RSU 29 students thrive after grade switch, say administrators (Bangor Daily News Article)

posted Aug 20, 2015, 6:11 AM by RSU 29 Webmaster   [ updated Aug 20, 2015, 6:15 AM ]
(By Jen Lynds, BDN Staff)  HOULTON , Maine— Despite a year of significant change in the RSU 29 school district, teachers and administrators within the schools said that students adjusted well and there were no serious problems this year.

“We really could not have asked more from our students,” said Candy Crane, principal of the Houlton Elementary School. “They really stepped up, adjusted well and they did everything that we expected of them. It was a great year.”

The numerous changes in the district, which serves the communities of Houlton, Hammond, Littleton and Monticello, were caused by the closing of the Wellington School in Monticello at the end of the school year in June 2014. The school board voted to close the school due to declining enrollments and rising expenses. Closing the school, which served 66 students from pre-kindergarten through grade three at the time, was expected to save the district $109,000 a year.

As a result, all pupils but the third graders from Monticello began this school year at Houlton Elementary School, approximately 13 miles away.

All the third graders from both the shuttered Monticello school and Houlton Elementary were sent across the street to the Southside School, which had previously only served students in grades four through six. That move led to the sixth graders being moved up to Houlton High School, which at that point had only housed seventh through 12th grade students.

Crane said that Houlton Elementary School had a huge kindergarten enrollment this year, with 75 youngsters, and a total school enrollment of 412 students. The administration did not have to make any changes to the facility, she said, and there were no changes to instructional material. She added that the district’s transportation director worked “very hard” to rework bus routes so that students from Monticello did not have to spend too long on the busses or rise too early.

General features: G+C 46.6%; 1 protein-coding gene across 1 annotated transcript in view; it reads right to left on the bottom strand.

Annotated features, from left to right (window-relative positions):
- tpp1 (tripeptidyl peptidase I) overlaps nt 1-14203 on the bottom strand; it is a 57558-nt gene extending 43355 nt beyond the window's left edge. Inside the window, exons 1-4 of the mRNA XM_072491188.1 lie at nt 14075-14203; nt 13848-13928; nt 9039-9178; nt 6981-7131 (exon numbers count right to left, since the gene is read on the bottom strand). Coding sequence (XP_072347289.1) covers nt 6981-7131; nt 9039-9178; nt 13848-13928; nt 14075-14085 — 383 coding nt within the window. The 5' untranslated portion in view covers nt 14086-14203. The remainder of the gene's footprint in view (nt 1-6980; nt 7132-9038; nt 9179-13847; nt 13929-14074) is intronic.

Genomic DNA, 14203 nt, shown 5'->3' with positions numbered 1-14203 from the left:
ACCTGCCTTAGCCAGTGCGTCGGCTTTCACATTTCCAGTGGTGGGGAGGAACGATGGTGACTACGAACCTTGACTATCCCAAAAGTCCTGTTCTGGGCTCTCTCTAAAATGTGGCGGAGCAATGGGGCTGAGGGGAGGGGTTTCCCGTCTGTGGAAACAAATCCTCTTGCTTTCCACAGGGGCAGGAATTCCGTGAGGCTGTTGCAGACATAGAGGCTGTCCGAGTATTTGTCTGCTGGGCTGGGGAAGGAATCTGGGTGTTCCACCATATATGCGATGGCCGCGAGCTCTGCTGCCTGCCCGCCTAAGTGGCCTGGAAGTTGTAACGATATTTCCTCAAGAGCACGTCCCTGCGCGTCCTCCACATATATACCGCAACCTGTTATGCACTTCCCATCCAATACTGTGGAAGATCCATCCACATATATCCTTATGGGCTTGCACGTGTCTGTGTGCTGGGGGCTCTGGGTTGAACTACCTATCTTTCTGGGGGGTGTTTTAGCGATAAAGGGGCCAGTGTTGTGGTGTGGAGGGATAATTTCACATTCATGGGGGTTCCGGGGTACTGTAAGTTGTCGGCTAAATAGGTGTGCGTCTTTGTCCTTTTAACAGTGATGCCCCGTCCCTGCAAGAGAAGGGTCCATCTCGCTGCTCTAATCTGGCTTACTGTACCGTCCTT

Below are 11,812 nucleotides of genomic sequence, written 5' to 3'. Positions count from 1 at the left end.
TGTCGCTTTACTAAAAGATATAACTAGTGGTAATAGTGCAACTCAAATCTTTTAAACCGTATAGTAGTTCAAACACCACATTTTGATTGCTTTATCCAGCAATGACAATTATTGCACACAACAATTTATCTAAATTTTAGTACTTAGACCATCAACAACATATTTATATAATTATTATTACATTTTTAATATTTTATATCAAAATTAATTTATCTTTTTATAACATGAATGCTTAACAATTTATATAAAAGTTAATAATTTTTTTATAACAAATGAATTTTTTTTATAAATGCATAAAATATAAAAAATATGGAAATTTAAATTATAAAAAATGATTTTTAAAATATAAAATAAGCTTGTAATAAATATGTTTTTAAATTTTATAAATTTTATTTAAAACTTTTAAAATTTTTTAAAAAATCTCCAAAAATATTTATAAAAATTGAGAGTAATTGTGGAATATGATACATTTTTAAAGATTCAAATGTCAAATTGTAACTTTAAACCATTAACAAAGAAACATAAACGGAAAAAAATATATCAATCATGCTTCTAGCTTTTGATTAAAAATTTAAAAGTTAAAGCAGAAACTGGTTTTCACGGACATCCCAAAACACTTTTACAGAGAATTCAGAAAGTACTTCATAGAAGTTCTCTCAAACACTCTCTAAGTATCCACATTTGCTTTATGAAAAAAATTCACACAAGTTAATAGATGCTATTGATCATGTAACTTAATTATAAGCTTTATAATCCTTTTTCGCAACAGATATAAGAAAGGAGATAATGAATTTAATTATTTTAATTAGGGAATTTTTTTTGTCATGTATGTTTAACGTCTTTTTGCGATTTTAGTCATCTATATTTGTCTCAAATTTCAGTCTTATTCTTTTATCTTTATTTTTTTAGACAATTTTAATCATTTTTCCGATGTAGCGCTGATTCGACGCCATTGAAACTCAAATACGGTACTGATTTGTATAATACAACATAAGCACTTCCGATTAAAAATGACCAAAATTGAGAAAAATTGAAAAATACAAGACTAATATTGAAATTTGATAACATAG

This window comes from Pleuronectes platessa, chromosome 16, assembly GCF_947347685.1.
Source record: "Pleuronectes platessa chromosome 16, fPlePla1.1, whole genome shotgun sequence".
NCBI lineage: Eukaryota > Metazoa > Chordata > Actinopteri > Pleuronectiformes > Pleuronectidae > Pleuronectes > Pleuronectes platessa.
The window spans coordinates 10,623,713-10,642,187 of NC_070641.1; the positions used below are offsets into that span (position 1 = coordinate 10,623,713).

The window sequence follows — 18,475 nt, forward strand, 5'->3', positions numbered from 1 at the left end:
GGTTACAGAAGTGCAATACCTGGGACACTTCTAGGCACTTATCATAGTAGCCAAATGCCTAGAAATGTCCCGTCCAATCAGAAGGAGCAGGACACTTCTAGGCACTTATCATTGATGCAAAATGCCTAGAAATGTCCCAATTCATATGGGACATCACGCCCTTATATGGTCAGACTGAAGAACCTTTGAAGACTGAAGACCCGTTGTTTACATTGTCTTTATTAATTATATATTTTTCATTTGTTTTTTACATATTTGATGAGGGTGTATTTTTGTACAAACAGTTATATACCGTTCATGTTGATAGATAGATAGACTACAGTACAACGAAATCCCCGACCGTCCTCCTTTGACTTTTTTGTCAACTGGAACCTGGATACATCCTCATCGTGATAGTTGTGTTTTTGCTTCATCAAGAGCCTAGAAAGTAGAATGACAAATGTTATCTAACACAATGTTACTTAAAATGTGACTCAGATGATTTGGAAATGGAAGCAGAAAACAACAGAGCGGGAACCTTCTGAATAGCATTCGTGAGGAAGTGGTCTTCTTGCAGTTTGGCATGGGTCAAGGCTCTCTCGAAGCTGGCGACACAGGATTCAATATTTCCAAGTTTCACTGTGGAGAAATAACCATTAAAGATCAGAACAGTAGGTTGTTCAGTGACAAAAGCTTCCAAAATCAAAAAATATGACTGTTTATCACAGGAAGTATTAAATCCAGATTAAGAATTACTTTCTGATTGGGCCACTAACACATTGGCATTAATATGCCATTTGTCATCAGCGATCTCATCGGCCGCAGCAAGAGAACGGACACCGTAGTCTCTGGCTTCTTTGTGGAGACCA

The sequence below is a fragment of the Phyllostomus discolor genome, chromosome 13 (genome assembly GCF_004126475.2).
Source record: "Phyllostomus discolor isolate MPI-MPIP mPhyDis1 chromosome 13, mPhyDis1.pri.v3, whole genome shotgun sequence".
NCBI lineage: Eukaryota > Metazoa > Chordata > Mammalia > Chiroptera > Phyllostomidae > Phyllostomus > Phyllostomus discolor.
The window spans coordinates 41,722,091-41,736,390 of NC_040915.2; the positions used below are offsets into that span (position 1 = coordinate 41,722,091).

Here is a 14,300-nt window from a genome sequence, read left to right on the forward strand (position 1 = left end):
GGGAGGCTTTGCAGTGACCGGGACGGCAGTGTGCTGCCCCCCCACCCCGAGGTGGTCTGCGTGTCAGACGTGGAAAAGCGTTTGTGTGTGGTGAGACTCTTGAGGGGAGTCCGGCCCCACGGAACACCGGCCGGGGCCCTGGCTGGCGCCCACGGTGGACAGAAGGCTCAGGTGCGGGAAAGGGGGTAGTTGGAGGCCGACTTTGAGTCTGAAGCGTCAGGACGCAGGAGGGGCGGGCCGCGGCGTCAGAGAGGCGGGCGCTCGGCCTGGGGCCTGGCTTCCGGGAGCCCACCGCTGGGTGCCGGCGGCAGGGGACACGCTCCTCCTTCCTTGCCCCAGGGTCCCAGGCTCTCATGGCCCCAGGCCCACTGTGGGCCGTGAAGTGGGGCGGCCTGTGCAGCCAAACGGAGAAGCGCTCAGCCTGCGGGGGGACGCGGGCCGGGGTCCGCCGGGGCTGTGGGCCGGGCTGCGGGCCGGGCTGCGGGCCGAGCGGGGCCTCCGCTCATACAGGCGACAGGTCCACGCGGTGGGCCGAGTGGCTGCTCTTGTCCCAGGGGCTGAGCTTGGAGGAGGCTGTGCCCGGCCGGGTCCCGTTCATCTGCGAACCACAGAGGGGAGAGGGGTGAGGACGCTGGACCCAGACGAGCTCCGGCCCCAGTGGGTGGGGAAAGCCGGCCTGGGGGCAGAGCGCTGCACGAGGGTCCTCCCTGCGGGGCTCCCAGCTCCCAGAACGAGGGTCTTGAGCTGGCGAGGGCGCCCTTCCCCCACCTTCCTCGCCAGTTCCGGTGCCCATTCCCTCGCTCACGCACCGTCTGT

“There was one or two complaints, but that is it,” she said.

At Southside School, Principal Cindy Peterson also said the entire school of 290 students worked together to “create a great school environment.”

“We spent spent a lot of time on team building for students and for our staff, because half of them were new teachers who had come from other schools,” she said. “We had an open house over the summer to ease any anxieties our new students had and their parents had. We seem to have gotten everyone on the same page so that everyone in the building feels like this is a family.”

She said that the biggest challenge, especially for the third graders who came over from Houlton Elementary School, was the lack of playground equipment. While the elementary school has a substantial playground, Southside has only aging basketball hoops, slides and tetherball equipment.

“The biggest complaint is that there is nothing to do out there,” said Crane. “There is fundraising going on to see what can be done over the next few years to get equipment there.”

Next year, however, there will be some changes, including returning to having students eat lunches with their peers in the same grade and ending a pilot project called “looping,” which had some home room classes staying with their teacher for two consecutive years in a row.

At the high school, Superintendent Mike Hammer said Friday that the sixth grade change also was a success.

“I think it worked out really well,” he said. “Next year the sixth, seventh and eighth grades will be on the same schedule and they will not have to be separated as much. The concerns that some of the parents raised about bullying and the sixth graders mixing with the high schoolers too much never materialized. I credit the principal and the vice principal for that. We were able to keep them separated, the sixth grade had recess at different times, and we were able to keep separate entrances for them, so there were few problems.”

At this point, Hammer said he cannot give a dollar amount for how much was saved by closing Wellington School, but said the district did save funds by closing the facility.